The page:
So there was one of those community meetings where everybody in the room goes around the table and shares why they chose to get involved in social change. You’ve been to meetings like this. The facilitator was a young, white woman named Ashley. She got things started by sharing her own story. When she was nine years old, her mother got cancer, which led to her mom losing her job, which led to her mom losing her health insurance, which led to them filing for bankruptcy. For dinner, they made do with mustard and relish sandwiches. Now Ashley is here in order to help other children whose families are also struggling.

The meeting went on like this, every person sharing their own story and their own motivation for showing up to do the work. Finally, there was an older Black man who hadn’t said anything. Tell us, why are you here? they asked. Oh… he said. I’m here because of Ashley.

Now I don’t know anything about this man —not even his name! What we know is that something in her story spoke to his heart. Something about her struggle convinced this man that it was his struggle too. You don’t have to have a child in juvenile detention in order to worry about the children in juvenile detention. You don’t have to have a parent in a nursing home in order to care about the people in nursing homes. This is what it is to be human, thank God.

When we find ourselves thick in the sorrow but then choose to turn our hearts toward each other, when we allow our pain to make possible our empathy, here’s the thing… This is where justice comes from.

And I know. I know that walking beside someone through grief, that doesn’t sound like a call to revolution. That doesn’t sound like dismantling systemic oppression. But it’s absolutely where this work begins! Go talk to anyone who’s out in the world doing the work of meaningful social change, find anyone leading the charge, and you know what, they could tell you precisely how their heart is breaking. They could tell you who their Ashley is, who they are here because of… If nothing else blows your mind about what it is to be human, may it be this.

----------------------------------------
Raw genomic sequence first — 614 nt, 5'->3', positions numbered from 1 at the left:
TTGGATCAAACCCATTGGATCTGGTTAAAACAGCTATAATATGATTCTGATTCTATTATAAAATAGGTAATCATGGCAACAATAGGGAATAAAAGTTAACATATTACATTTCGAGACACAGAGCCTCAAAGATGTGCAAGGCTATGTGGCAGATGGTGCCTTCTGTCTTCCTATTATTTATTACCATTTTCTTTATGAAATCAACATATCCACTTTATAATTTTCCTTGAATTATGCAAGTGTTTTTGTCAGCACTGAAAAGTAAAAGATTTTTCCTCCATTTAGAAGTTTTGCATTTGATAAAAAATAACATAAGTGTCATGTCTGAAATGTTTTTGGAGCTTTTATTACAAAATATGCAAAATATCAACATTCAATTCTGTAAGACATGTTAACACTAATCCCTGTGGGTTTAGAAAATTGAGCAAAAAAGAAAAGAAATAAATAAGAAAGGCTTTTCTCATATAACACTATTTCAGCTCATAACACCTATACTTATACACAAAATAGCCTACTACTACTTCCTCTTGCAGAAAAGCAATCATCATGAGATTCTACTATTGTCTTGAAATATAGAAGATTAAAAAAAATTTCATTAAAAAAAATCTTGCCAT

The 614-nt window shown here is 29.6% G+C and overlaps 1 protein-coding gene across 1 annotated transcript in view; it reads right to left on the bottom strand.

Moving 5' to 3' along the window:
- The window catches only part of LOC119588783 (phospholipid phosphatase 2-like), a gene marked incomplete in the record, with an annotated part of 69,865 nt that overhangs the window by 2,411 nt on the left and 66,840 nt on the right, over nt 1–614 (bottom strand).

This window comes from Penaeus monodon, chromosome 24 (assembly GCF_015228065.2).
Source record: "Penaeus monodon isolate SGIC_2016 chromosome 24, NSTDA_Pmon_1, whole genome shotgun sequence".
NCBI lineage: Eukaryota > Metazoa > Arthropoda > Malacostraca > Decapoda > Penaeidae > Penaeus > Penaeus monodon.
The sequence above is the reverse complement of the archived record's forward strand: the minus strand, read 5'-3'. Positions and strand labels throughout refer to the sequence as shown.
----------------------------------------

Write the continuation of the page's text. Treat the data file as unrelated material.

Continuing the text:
Our grief doesn’t stay in its assigned tote. Our pain is not just our own cross to bear, so suck it up and don’t complain. No! Our God does not stay confined in heaven. God comes into the world to become human, to go with us, as though we might learn how to do this too.

It’s no small miracle that, in all the world, Gabriel managed to locate the exact right girl, but oh my goodness. He flung at her: “Greetings favored one! The Lord is with you.” And Mary was not sure, but she kept listening. The angel tried again.

He told her, Do not be afraid. He told her she was pregnant with the son of the Most High and the Most High will overshadow her. He told her that she would give birth to God because nothing is impossible for God. So Mary told him, All right. I’ll do it. Here I am.

Here was Mary, probably fourteen, definitely realizing that her world is about to come crashing down. You know she is terrified. I’m pretty sure she auditions the possibility of ending her own life. I’m pretty sure Mary finds herself grieving the life she imagined that now she’ll never have. The Bible says she flees to her cousin’s house like she’s a fugitive, and thank God she did.

When Mary said hello, Elizabeth took one look at her, and she understood. She felt her own baby leap inside her body! Elizabeth took Mary in her arms and blessed her. Here she was telling Mary: It’s not just the Most High who’s going with you, I am too. Blessed are you among women, and blessed is your baby, and blessed are your tears, but, Oh Mary don’t you know. I’m here because of you.

Once Elizabeth blessed her, everything changed. A song rose up and poured out of Mary. She heard her own voice sing of God crashing down the powers of the world and lifting up the lowly, God giving food to those who hunger, Blessed are the hungry, God giving promise to those who had been despairing, Blessed are the hurting. Mary heard her own sorrow turn into singing, and all I’m saying is if it could happen to her…

For God looks at the world and loves the world, and God chooses to come into the world. The LORD sees the violence and the cruelty. The Holy Spirit sits down beside us in the suffering, then with her own hands, God begins picking up the broken pieces. I know, says the LORD. We could make something beautiful.

God becomes human, and so do we. And blessed are those who mourn! They’re the ones who give us the music.

Blessed are you.